Karate On The Rise In Nigeria


Yahaya Adamu, a West African Zone 3 KATA champion and KADA Games 2009 gold medallist spoke with BIMBO AJAYI on the state of karate in Nigeria and other issues. 

How do you pass the time now that there is no competition in sight?

All I do at the moment is to train in order to be in good shape. Actually, we lost an opportunity to feature at a tourney last month because we could not get a sponsor. Yet I have made up my mind not to relent in my training so that I will not be caught unawares if any competition suddenly comes up. There is the WKF Championship coming up in France very soon. My colleagues and I will do our best to be at the tourney even if we have to sponsor ourselves.

Do you think that government sponsorship of sports is still important since athletes can source for funds on their own?

Government sponsorship is a right that is supposed to be enjoyed by athletes in the country. When government sponsors sports, athletes in the country will have the opportunity to express themselves by making maximum use of their talents. What many people don’t understand is that sports is not about training alone. There is a need for athletes to attend competitions where they can test their abilities. Unfortunately, that is not the situation in Nigeria.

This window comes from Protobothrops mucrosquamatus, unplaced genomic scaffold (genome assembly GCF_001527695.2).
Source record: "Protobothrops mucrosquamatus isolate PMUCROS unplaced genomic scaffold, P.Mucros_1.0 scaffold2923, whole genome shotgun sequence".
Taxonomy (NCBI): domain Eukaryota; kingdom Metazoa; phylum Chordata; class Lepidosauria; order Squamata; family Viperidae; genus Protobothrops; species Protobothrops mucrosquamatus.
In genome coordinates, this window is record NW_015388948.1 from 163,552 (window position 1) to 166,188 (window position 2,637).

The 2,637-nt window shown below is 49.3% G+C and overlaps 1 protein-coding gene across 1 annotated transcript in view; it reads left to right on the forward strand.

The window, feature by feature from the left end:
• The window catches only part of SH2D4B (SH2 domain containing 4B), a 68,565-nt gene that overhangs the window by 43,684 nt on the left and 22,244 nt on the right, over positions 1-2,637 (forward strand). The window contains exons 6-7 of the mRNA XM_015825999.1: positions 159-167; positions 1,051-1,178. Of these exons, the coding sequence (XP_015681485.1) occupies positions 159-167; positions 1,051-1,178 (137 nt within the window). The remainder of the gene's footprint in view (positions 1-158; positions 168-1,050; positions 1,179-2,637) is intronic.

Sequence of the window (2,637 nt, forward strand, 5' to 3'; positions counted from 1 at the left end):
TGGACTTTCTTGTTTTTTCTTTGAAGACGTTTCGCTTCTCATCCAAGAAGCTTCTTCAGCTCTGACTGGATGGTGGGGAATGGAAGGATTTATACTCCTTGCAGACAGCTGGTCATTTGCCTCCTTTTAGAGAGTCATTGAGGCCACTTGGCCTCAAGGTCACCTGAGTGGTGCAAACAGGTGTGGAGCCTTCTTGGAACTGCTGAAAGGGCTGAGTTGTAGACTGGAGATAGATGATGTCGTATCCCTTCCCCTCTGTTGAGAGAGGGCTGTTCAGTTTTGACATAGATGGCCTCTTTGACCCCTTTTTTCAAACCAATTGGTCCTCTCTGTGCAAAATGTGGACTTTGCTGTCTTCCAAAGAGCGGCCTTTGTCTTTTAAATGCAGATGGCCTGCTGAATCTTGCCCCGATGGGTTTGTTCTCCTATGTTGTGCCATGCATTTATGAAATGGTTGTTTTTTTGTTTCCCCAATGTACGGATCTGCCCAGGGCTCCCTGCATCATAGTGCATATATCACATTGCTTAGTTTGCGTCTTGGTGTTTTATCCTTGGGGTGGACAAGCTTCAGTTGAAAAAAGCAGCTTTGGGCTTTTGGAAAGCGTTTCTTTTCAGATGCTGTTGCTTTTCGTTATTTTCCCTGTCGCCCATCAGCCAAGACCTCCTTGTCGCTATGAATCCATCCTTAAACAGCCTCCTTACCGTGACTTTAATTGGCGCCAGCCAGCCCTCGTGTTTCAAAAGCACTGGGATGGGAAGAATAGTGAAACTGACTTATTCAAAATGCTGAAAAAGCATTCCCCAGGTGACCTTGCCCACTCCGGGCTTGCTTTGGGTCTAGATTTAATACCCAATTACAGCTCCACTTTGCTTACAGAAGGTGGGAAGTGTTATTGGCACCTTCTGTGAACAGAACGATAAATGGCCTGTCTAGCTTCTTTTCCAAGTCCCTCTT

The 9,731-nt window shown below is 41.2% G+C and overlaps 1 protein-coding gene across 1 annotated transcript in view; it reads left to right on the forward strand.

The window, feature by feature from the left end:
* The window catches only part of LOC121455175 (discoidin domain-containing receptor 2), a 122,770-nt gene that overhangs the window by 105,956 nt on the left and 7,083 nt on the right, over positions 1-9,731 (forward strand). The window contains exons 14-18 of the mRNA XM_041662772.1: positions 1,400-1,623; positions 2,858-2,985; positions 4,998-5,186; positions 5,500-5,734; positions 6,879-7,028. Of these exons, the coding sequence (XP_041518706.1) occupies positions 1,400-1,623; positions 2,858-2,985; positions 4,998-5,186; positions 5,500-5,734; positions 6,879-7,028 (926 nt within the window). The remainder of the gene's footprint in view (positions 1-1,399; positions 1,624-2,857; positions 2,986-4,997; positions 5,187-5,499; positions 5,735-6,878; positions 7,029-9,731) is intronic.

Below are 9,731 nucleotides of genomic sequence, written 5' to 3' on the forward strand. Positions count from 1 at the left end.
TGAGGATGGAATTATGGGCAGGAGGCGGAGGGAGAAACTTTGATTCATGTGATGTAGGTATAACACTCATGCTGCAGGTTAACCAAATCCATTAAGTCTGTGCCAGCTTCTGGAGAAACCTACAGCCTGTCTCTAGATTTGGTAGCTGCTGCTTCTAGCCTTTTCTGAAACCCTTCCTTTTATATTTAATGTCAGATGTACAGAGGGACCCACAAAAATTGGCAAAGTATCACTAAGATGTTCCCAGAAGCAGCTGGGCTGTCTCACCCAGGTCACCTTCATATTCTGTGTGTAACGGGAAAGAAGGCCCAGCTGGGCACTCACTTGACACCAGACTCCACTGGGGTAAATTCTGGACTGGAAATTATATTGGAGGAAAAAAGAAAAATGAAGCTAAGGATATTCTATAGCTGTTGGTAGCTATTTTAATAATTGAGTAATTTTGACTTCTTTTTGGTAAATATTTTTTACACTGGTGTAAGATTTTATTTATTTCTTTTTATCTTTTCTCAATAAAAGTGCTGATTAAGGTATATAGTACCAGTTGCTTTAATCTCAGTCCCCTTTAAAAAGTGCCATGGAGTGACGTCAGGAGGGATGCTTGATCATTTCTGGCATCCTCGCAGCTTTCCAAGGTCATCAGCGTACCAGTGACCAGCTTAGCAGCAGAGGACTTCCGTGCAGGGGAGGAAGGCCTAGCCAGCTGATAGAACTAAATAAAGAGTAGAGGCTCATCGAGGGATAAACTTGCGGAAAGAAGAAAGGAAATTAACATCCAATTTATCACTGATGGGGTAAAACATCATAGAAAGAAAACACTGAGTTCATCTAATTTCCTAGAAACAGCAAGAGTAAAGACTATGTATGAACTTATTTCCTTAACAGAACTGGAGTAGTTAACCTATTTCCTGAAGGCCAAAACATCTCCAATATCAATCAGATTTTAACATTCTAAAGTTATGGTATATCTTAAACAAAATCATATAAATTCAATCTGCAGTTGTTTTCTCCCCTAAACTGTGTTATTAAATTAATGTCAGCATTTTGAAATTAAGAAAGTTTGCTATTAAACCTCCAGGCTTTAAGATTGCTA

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How will you rate Nigerian karatekas at the last All Africa Games?

My reply to this question will depend on the yardstick that we want to use in rating the athletes. If I am asked to rate the karatekas based on their preparation to the games, I will say that they performed excellently. But the karatekas would have done better than they did if they had been given proper camping before the games. You don’t expect an athlete that spends a couple of months in camp to perform better than the one that spends almost four years to prepare for the same competition. That is the situation in the country and it is not helping us at all.

Were you disappointed that karate did not feature at the London 2012 Olympics?

I was not disappointed in the least because I knew why karate was not featured at the games. The issue was that the International Olympic Committee needed to be convinced that karate is a safe sport. And I am delighted that the World Karate Federation did that sucessfully at the games when the sport was demonstrated for the world to see. However, there are other lesser championships where Nigerian karatekas can compete but you will not see them there. We don’t realise the fact that it is in these championships that the karatekas can get rid of the stage fright that could affect them at bigger events like the All Africa Games and the Olympics. In truth, the Olympic Games is the most important competition, but Nigerian athletes should be given the privilege to compete at events of lesser status.

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